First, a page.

In a survey, older adults who recalled more robots portrayed in films had lower anxiety toward robots than seniors who remembered fewer robot portrayals, said S. Shyam Sundar, Distinguished Professor of Communications and co-director of the Media Effects Research Laboratory at the Human-Robot Interaction conference. The most recalled robots included robots from: Bicentennial Man; Forbidden Planet; I, Robot; Lost In Space; Star Wars; The Terminator; Transformers and Wall-E.

The scholars conducted a survey of 379 older adults -- ages 60 to 86. They were asked to list up to three films they remembered watching that featured a robot. Of the 379, 160 remembered one robot film, 129 recalled two and 90 remembered three. The participants were then asked about their opinions on and feelings toward the robots that were recalled. 

The results suggest that robot anxiety may influence older adults' perception of how easy it is to operate robots and perhaps even skew their intentions of buying a robot. 

There are lots of jobs that don't require a great deal of skill where employees, and some cities, nonetheless think they deserve $15 an hour. And senior health care is rampant with tales of abuse by lower quality workers who could often be replaced by robots. Finding ways to ease anxiety about robot adoption could help seniors to accept robots as caregivers.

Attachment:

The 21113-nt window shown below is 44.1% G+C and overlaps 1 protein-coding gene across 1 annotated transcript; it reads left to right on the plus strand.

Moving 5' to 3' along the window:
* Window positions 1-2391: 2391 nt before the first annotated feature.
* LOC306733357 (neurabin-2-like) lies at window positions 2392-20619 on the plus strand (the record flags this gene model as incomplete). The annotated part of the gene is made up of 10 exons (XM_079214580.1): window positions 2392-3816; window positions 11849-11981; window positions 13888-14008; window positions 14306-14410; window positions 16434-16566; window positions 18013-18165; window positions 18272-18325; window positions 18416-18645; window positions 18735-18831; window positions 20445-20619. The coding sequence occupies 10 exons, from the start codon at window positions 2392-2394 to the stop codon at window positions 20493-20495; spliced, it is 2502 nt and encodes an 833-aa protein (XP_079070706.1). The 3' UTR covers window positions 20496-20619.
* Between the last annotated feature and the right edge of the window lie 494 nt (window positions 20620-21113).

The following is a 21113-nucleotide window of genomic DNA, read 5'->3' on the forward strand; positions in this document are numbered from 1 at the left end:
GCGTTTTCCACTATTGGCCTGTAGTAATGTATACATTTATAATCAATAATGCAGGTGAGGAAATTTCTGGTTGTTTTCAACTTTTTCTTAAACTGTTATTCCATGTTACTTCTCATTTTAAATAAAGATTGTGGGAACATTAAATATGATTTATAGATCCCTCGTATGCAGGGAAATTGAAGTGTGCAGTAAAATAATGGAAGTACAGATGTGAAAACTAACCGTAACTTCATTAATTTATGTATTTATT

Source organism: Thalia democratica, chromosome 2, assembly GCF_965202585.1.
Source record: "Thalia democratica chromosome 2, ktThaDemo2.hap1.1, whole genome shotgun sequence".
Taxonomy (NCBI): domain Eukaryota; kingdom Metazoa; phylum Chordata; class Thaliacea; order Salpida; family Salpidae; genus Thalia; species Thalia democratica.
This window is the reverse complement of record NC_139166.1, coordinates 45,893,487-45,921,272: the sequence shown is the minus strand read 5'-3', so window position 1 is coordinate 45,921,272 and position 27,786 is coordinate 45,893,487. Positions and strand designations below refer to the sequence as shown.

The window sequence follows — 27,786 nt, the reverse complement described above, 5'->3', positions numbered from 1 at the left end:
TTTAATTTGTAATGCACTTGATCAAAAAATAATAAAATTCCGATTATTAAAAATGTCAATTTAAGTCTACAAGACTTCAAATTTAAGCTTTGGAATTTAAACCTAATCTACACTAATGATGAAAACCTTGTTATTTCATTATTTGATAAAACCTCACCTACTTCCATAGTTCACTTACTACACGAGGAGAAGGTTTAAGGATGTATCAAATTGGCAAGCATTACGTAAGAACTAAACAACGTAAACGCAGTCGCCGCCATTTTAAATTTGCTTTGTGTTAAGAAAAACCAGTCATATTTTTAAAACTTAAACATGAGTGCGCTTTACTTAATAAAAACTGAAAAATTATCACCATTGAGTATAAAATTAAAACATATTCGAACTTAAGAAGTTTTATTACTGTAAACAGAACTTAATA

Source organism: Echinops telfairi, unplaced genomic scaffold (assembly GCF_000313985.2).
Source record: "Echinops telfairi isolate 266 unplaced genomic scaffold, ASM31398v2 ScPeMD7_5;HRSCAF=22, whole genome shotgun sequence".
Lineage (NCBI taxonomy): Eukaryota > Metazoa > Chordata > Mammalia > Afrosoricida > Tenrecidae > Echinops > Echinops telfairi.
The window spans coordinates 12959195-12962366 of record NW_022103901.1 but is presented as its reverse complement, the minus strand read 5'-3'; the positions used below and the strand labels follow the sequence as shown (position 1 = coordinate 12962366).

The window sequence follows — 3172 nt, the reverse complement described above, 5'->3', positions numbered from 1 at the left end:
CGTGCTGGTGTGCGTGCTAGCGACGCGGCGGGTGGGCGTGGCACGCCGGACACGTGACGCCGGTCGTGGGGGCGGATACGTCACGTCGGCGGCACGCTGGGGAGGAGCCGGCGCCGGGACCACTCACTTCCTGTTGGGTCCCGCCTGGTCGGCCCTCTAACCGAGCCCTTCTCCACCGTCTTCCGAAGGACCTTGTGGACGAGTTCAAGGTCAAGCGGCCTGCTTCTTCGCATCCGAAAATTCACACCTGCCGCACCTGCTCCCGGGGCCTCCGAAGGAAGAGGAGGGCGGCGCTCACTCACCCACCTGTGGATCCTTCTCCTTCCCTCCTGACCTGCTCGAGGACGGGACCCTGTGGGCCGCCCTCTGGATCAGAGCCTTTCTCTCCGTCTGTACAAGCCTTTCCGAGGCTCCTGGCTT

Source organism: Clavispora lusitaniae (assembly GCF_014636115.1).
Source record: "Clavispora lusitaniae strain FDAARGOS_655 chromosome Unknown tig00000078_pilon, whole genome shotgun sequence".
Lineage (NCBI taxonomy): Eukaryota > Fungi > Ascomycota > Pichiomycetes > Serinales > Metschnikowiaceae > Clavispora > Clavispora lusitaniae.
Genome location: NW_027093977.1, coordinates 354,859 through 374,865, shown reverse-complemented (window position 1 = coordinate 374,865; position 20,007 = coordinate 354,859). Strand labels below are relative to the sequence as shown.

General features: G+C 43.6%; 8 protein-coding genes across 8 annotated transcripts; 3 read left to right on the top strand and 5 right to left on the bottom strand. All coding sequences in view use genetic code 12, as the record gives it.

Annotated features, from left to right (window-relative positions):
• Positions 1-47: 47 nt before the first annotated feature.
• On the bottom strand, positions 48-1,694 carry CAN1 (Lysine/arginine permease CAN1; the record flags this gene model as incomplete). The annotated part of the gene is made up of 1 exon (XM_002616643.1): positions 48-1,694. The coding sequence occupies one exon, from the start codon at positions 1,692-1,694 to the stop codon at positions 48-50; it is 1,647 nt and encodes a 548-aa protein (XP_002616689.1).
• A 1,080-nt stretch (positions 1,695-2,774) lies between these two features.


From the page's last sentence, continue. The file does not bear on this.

"Increasingly, people are talking about smart homes and health care facilities and the roles robots could play to help the aging process," said Sundar. "Robots could provide everything from simple reminders -- when to take pills, for example -- to fetching water and food for people with limited mobility."

The effect seemed to hold even when older adults recalled robots that were not friendly human-like helper robots. An example of a friendly helper robot was something like C3PO from Star Wars, while the robot from Terminator was considered a threatening one.

"One of the most surprising results in general was the more robot portrayals they could recall, regardless of the robot's characteristics, actually led to more positive attitudes on robots and eventually more positive intentions to use a robot," said T. Franklin Waddell, a doctoral candidate in mass communications, who worked with Sundar. "So, it seems like the more media portrayals they can recall, the more likely their attitudes would be positive toward robots, rather than negative."

According to the researchers, people also had a more positive reaction to robots that looked more human-like and ones that evoked more sympathy, in defiance of the "uncanny valley", where people were creeped out as robots appeared more human-like. 

"The more sympathetic the participants felt toward the robot -- for example, the robot in Wall-E -- the more positive they felt toward robots," said Sundar. "So, Hollywood portrayal of sympathy makes a difference and Hollywood portrayal of humanness makes a difference. Both reduce anxiety toward robots."

Robot designers may want to incorporate features that remind older adults of robots in the media, according to the researchers. They should also create more human-like interfaces and ones that increase sympathy, which may ease apprehension toward the devices.